Friday, March 14, 2014

Thoughts on a Houseplant at 6 AM

It's 6:00 am, and I've been up since 4, unable to sleep. I've always been a good sleeper, except for college and that was clearly because of the perfect combination of papers, dorms, caffeine, and a boyfriend.

These days the cause for my lack of sleep isn't as clear. There are a number of major things going on in our lives, one of them being our beginning steps of adoption, so that's likely part of it. I also don't have a very straightforward schedule for my life, and that's probably part of it too. And then, (I hate to think this), the fact that I'm getting slightly older may be contributing as well.

Whatever the reason, I'm up, and I've spent a good amount of the last two hours catching up on blogs. Not writing blogs (except for this post), but reading them.

One of the blogs I enjoy reading is You Grow Girl, a blog about gardening and more. Every so often, the author shares writing prompts to help inspire garden writing. She calls it the Grow Write Guild. I have often looked at the prompts and thought them through, but I have yet to actually sit and write a response. Being that it's 6:09 and my hub won't be up for hours, I'm going to join in.


Grow Write Guild

In our music room, a striped ficus plant sits in front of the large window. Its two small trunks grow tightly together, one overlapping the other, and bright leaves hang off the branches. The green is streaked with yellow, providing a lovely contrast in a nearly all-white room. When the afternoon sun shines through the window, the leaves glow softly.

This was the first plant I purchased when my husband and I moved into our house. I knew from watching HGTV and reading Martha Stewart that adding houseplants was what you did to make a home beautiful. I didn't put much thought into the choosing of the plant; I simply went to Lowe's and picked up the one with interesting leaves. I potted it in a small container, set it on the mantel, and there it remained for some time.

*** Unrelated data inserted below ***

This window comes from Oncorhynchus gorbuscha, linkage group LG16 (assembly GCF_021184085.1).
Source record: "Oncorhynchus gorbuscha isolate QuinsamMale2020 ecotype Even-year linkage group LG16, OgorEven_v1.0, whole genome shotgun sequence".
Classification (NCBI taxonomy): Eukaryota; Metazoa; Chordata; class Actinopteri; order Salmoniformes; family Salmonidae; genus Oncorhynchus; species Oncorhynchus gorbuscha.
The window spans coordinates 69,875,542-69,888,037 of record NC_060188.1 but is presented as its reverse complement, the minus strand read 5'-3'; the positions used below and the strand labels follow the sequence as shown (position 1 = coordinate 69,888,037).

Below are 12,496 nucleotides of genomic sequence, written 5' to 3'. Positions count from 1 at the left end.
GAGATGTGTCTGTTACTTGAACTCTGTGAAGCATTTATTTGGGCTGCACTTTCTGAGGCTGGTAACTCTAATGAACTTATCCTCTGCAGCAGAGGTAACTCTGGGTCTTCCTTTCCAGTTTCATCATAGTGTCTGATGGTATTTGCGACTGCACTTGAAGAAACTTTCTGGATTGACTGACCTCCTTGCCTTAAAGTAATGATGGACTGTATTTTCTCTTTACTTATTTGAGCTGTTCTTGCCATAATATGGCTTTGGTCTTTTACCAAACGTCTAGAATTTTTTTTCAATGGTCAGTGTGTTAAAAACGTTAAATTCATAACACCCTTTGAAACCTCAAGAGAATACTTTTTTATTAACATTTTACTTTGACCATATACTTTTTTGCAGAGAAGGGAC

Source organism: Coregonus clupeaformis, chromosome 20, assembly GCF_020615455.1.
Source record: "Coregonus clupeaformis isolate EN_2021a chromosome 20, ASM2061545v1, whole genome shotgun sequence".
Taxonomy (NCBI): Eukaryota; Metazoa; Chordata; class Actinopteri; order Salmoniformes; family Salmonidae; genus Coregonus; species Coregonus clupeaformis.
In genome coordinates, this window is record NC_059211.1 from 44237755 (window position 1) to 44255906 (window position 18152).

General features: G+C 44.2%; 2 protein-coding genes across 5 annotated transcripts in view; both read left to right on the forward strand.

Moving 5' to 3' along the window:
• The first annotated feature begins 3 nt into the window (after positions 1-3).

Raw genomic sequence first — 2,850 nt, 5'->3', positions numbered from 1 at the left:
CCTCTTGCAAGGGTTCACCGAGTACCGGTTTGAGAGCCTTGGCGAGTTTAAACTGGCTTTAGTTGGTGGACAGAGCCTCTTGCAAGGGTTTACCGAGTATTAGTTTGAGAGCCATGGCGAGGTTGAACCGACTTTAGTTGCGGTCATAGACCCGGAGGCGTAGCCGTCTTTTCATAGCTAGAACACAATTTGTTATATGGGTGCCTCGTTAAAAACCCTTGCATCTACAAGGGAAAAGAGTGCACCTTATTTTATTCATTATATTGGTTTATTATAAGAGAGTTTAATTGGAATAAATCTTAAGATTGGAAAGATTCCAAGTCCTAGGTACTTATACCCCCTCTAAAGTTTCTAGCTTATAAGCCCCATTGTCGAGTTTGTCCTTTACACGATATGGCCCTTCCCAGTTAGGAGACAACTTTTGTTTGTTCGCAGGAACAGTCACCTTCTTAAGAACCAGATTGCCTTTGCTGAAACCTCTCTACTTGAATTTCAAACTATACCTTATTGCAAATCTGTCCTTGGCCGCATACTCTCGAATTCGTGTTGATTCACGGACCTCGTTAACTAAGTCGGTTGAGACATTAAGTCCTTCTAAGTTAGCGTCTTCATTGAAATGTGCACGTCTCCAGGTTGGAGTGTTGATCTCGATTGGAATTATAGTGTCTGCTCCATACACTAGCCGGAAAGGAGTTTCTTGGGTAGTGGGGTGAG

But it didn't grow. It didn't die, mind you, but it didn't grow. It stayed the same height, never growing, never changing, except for the sad dropping of leaves. Finally, when I had tossed yet another wilted leaf, I decided it was time for it to go.

I set it outside, waiting for the right moment to chuck it in the green waste.

And there, it was rescued. My husband, one who has a soft place in his heart for just about anything, found it. "Are you getting rid of this?" he asked. I knew he looked at it with sentimentality (it was our first houseplant, afterall), so I explained as kindly as I could that it was dead.

It wasn't dead, though, and he knew it. For the next half hour, he worked quietly, repotting the plant with fresh soil in a larger ceramic pot. And then for the next days and weeks, he tended to the plant, moved it around the house so that it got enough light, made sure its water was just right. He did for the plant what he does for so many people and living things: he loved it, and he wanted to see it thrive.

Soon, there were fresh leaves budding. And soon after that, there were more leaves. And then months passed, then years passed, and it grew two feet. It has indeed thrived, tripling in size, a permanent yet changing part of our home, a reminder of what care and attention can do for something.

About a month ago, I gave it its new space in our music room, moving it from our bathroom to the prime place in front of the window. As I walked down the hallway carrying the plant, my husband smiled. "I saved that guy," he said. He was right; he did save it. He loved a dying plant (silly man), and that is precisely the reason why I love him.


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